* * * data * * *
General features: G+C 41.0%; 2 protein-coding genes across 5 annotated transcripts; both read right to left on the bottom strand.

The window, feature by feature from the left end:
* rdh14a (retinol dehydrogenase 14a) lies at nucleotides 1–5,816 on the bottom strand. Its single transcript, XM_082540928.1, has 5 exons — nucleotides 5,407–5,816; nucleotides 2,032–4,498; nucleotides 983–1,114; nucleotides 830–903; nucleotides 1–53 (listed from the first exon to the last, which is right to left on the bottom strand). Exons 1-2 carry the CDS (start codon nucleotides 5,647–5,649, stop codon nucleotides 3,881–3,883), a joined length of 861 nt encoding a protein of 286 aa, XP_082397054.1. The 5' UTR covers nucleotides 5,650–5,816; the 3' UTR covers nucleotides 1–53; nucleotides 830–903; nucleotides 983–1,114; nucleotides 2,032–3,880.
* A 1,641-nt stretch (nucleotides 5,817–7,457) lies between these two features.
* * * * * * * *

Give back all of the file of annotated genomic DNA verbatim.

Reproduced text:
General features: G+C 41.0%; 2 protein-coding genes across 5 annotated transcripts; both read right to left on the bottom strand.

The window, feature by feature from the left end:
* rdh14a (retinol dehydrogenase 14a) lies at nucleotides 1–5,816 on the bottom strand. Its single transcript, XM_082540928.1, has 5 exons — nucleotides 5,407–5,816; nucleotides 2,032–4,498; nucleotides 983–1,114; nucleotides 830–903; nucleotides 1–53 (listed from the first exon to the last, which is right to left on the bottom strand). Exons 1-2 carry the CDS (start codon nucleotides 5,647–5,649, stop codon nucleotides 3,881–3,883), a joined length of 861 nt encoding a protein of 286 aa, XP_082397054.1. The 5' UTR covers nucleotides 5,650–5,816; the 3' UTR covers nucleotides 1–53; nucleotides 830–903; nucleotides 983–1,114; nucleotides 2,032–3,880.
* A 1,641-nt stretch (nucleotides 5,817–7,457) lies between these two features.